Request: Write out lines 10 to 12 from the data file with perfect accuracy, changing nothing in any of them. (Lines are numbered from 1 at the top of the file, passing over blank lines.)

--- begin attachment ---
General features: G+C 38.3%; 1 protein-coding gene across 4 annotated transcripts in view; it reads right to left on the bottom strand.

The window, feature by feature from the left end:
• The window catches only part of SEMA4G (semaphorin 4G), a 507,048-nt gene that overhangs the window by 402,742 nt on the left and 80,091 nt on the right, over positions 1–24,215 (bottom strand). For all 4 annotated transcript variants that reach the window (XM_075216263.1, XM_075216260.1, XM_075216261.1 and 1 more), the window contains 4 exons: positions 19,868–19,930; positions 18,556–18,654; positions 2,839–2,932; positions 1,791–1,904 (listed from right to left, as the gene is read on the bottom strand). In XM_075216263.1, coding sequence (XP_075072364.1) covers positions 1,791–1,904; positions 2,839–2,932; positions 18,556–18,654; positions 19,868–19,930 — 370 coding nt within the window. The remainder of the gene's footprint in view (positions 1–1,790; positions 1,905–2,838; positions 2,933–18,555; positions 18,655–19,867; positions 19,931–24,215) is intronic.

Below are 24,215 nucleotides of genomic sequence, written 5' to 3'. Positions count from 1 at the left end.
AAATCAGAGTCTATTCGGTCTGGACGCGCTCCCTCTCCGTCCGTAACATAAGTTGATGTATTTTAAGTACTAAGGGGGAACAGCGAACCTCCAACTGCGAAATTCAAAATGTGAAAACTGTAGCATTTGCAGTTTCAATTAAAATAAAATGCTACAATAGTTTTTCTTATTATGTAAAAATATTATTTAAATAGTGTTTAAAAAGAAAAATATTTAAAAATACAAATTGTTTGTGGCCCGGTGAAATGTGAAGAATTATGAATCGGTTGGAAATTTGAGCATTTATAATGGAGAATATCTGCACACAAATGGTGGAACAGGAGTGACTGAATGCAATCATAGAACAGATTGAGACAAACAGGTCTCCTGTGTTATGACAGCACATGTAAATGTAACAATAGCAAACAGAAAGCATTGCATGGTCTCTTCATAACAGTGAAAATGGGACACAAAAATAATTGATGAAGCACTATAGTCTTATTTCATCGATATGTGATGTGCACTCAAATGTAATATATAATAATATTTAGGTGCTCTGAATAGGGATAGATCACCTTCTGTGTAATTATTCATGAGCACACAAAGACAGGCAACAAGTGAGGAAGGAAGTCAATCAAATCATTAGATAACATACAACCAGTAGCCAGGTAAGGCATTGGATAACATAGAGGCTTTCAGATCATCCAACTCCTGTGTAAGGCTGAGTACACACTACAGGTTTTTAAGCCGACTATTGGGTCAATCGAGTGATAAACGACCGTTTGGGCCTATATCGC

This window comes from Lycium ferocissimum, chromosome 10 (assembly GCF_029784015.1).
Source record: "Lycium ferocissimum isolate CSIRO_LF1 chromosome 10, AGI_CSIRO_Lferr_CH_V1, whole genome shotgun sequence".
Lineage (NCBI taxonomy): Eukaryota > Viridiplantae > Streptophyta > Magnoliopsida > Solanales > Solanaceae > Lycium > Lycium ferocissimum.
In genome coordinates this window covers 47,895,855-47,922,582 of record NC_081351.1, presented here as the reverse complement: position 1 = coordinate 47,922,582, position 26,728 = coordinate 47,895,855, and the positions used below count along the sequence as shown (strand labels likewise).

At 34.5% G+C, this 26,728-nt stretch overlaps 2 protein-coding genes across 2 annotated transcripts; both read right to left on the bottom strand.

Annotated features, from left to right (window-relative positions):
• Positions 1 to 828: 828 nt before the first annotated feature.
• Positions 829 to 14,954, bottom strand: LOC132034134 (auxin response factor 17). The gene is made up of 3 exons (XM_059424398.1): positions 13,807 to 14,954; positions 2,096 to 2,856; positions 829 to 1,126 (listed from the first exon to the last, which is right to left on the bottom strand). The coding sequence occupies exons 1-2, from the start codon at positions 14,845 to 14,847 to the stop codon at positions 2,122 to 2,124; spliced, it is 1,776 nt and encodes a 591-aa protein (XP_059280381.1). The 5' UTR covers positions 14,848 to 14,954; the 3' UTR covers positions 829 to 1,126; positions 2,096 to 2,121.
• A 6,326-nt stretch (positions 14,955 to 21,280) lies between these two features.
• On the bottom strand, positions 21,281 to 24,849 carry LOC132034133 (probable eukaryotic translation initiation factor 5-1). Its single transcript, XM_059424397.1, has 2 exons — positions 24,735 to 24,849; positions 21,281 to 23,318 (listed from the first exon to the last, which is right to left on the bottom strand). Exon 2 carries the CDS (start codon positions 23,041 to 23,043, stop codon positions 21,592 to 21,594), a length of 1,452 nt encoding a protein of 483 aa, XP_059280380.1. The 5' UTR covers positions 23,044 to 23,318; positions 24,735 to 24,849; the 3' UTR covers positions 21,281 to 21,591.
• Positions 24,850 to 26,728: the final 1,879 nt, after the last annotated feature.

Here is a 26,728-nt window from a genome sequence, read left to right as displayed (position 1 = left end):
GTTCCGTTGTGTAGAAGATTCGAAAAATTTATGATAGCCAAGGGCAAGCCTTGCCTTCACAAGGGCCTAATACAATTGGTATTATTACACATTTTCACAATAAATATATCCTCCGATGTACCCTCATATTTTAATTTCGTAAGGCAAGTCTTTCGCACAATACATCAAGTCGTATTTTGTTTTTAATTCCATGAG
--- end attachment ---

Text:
At 34.5% G+C, this 26,728-nt stretch overlaps 2 protein-coding genes across 2 annotated transcripts; both read right to left on the bottom strand.

Annotated features, from left to right (window-relative positions):
• Positions 1 to 828: 828 nt before the first annotated feature.